Monday, December 15, 2008

State lands oil and gas leases

The Bozeman Daily Chronicle on Sunday, Dec 14, printed this article on some proposed legislation from me on state lands oil and gas leases. The income from leases and production on state lands funds Montana public schools, so I'm keen to make the process fair and profitable. It's not quite as fair or profitable as it could be. Here's the story.

Local rep wants state lease procedure tweaked

A local legislator is eyeing changes to how the state goes about leasing its mineral rights after many of her constituents in the Bridger Canyon raised concern when leases there went to auction Tuesday.

Rep. JP Pomnichowski, D-Bozeman, represents House District 63, which stretches up the canyon. She said Friday that she will pursue three pieces of legislation she hopes will make state oil and gas leasing more transparent and reasonable.

First, Pomnichowski said she wants legislation requiring the state Department of Natural Resources and Conservation, which oversees oil and gas leasing, to print public notices in newspapers distributed in the affected area. Currently, the DNRC can publish notices in any state newspaper, she said.

The Democrat also wants the agency to notify adjacent landowners and surface owners about upcoming lease auctions, she said.

Second, Pomnichowski wants more discretion to be used by the DNRC when leasing in environmentally sensitive areas.

When given statehood, Montana was given two sections of every township to raise money for public schools, and oil and gas leasing are a major source of revenue for the state. But Pomnichowski said the way the state was given land led to some parcels where drilling shouldn’t occur.

“That was a generic overlay of the state,” she said. “I completely agree with the idea that we have a resource that can help pay for state schools. But to say everything is open to mining n it’s not viable to set up a well in the middle of Montana Avenue.”

Montana Avenue runs by the state capitol in Helena.

Third, Pomnichowski will seek legislation to set up a cash-in-lieu program that would allow people who don’t want to see certain oil and gas tracts developed pay money to state schools in lieu of revenue that would have been generated by energy developers.

Currently, anyone can lease a tract from the state, but the parcel may go back up for auction if the tracts are not developed.

None of the legislation is fully drafted, Pomnichowski said. The Montana Legislature convenes on Jan. 5.

Pomnichowski said the auction of the Bridger Canyon leases was a “big motivator” for her to introduce the legislation.

“But this problem is not unique to Bozeman,” she said. “Livingston and Sweet Grass folks are also concerned.”

Following Tuesday’s auction, Bridger Canyon landowners are planning to appeal to the State Land Board, which oversees administration of the state-owned land, to put the leases on hold for further study on the impact of drilling in the Bridger Canyon.

In an e-mail to concerned parties, Kent Madin, a Bridger Canyon resident and opponent of these recent leases, said he and others “are not asking the Land Board to permanently remove these sections from future consideration for oil and gas development.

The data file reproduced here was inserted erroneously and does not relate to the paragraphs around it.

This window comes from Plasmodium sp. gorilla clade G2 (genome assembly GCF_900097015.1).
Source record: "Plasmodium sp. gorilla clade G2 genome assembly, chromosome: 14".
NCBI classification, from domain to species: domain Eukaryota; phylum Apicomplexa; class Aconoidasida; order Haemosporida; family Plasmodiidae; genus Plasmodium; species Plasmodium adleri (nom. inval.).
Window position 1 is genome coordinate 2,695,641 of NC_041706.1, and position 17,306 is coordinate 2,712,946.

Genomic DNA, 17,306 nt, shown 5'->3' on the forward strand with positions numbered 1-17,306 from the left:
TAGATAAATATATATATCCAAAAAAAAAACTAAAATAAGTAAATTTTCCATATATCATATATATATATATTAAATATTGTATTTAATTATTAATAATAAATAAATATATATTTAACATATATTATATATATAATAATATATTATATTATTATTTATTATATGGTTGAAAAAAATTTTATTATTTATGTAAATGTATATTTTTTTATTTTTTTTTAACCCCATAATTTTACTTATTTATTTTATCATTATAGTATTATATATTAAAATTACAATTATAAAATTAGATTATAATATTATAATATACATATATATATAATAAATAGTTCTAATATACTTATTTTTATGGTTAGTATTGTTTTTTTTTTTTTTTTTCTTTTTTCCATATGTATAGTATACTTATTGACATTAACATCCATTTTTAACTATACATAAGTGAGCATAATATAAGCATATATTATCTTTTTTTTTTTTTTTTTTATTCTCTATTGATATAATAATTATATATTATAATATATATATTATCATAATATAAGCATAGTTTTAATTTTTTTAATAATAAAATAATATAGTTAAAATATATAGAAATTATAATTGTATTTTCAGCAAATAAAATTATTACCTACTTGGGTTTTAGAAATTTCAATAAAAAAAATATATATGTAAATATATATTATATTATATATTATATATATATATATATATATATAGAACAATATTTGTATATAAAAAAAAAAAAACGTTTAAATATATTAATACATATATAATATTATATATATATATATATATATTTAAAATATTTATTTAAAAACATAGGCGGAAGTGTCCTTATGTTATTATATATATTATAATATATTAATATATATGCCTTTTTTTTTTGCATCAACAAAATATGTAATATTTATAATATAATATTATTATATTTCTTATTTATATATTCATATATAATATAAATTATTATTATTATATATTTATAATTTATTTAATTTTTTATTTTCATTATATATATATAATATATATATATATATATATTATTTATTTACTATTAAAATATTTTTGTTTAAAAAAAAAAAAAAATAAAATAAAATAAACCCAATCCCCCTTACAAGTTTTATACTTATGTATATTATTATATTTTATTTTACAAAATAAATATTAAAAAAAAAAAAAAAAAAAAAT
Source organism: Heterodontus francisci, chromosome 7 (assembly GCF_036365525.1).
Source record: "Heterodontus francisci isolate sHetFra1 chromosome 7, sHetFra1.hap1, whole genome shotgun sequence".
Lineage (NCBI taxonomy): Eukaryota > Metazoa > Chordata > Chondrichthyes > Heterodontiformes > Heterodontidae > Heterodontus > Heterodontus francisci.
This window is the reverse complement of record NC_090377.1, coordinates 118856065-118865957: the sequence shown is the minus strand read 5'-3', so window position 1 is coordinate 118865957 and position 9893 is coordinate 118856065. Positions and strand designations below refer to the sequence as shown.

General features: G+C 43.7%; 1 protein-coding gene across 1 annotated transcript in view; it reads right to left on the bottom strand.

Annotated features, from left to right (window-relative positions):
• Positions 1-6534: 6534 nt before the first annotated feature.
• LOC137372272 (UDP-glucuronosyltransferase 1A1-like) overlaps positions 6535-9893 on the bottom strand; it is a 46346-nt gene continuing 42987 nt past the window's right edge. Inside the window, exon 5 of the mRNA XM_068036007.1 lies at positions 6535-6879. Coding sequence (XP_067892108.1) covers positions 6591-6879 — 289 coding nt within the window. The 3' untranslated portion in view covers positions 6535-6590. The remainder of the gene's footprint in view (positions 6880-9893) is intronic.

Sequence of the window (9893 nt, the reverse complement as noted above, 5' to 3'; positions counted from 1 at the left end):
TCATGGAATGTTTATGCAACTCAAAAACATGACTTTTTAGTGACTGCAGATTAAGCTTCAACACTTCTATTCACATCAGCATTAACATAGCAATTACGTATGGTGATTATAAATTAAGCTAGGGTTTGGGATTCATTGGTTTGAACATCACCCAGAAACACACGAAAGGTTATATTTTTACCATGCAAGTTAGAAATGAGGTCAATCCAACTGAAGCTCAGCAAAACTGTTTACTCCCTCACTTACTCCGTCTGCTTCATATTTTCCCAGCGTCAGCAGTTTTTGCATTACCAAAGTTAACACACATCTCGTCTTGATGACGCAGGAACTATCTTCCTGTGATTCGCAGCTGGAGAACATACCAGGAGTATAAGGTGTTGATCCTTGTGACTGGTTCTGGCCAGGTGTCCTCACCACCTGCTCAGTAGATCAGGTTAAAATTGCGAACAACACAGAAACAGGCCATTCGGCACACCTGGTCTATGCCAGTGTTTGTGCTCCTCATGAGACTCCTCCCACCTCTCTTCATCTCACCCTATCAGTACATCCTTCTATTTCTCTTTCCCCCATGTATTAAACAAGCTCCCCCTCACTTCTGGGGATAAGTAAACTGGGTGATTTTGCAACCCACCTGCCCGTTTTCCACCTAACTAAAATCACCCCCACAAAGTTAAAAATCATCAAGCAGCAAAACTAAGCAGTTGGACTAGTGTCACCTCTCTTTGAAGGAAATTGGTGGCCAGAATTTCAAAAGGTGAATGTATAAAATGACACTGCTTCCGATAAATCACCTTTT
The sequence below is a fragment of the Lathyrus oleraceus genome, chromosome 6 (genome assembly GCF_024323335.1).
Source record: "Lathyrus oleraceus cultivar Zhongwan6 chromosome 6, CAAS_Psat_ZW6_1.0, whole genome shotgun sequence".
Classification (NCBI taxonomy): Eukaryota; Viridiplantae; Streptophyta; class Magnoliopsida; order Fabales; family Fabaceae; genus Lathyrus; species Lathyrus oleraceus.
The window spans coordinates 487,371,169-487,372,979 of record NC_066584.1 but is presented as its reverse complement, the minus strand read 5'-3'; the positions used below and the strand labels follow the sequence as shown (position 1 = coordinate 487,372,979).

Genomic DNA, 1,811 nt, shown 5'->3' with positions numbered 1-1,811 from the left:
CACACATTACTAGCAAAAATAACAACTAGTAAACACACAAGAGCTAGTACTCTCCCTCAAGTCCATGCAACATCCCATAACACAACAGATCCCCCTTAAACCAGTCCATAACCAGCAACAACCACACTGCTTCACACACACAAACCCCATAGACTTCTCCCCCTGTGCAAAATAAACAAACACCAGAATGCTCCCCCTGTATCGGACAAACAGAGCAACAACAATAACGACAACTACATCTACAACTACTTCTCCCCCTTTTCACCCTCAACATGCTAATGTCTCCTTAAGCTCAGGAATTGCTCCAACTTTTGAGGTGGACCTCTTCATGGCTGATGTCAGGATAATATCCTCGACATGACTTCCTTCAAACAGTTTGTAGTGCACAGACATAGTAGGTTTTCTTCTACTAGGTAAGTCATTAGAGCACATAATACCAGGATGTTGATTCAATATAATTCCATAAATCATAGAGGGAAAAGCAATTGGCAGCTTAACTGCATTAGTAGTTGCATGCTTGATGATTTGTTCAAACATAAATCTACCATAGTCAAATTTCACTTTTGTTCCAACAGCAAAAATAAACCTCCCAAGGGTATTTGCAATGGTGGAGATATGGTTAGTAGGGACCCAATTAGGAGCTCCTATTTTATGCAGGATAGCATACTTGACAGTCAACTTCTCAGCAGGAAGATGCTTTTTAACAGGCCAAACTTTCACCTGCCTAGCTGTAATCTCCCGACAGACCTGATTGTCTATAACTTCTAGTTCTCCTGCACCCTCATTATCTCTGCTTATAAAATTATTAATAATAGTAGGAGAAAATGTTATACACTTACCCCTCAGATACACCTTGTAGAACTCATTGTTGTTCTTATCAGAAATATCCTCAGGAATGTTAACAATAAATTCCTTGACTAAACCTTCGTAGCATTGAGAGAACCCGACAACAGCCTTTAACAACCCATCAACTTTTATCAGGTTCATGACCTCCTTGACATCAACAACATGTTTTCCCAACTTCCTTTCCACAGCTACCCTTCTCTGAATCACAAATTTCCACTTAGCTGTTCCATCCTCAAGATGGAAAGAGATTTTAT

“What we are asking is that the Land Board do the prudent things, forego the less than $3,000 in immediate revenue and effectively shelve these parcels so that adequate time is available for additional study of the impacts,” Madin wrote.

Sunday, December 07, 2008

The Death of a Friend

Earlier tonight, I heard that a good and close friend, a fellow legislator, has died this afternoon. I know I'm not alone in the feeling that his death was unfair because it was so untimely; he was young and strong and vibrant, funny and kind, and part of my mind doesn't yet accept that this is real.

George Groesbeck was a legislator from Butte, a father, a friend, a well-loved and dedicated man. For those of us stricken tonight by the news of his death, it doesn't seem right that most of life's benign and trivial stuff goes on: football games, advertisements for Christmas gifts, whatever. It seems that everything should stop out of respect for George. There are many of us tonight that are lost as to what to do.

The Montana Legislature is a high-pressure place, and each of us gets to know one another on an accelerated schedule and 'in the trenches', so to speak. Last session, George became one of my closest friends. I admired that he was so cool. He was an amazing guitar player, and he and his band entertained us during the session at Miller's in Helena. But George and I shared something else; we're both huge fans of Jerry Joseph. Before legislative caucuses a few weeks ago, the last time I'd seen George was at a Jerry Joseph show.

In his heart, George was quintessentially a Montana kid and a Butte guy, and Montanans know what that means. It's a level of devotion unmatched elsewhere, and it's fanatical. As a legislator, George was gifted in not getting too serious about the proceedings of the legislature, but was devoted to doing his best for Butte and Montana. This past summer, I joined him and others at the first home opened in the Bozeman area for people with autism. George's heart was so big and generous that no one ever thought it would stop.

In the next week or so, many of us will come together to honor George, but I can tell you that for some of us, every day without him this coming legislative session, we'll honor him--and miss him so terribly.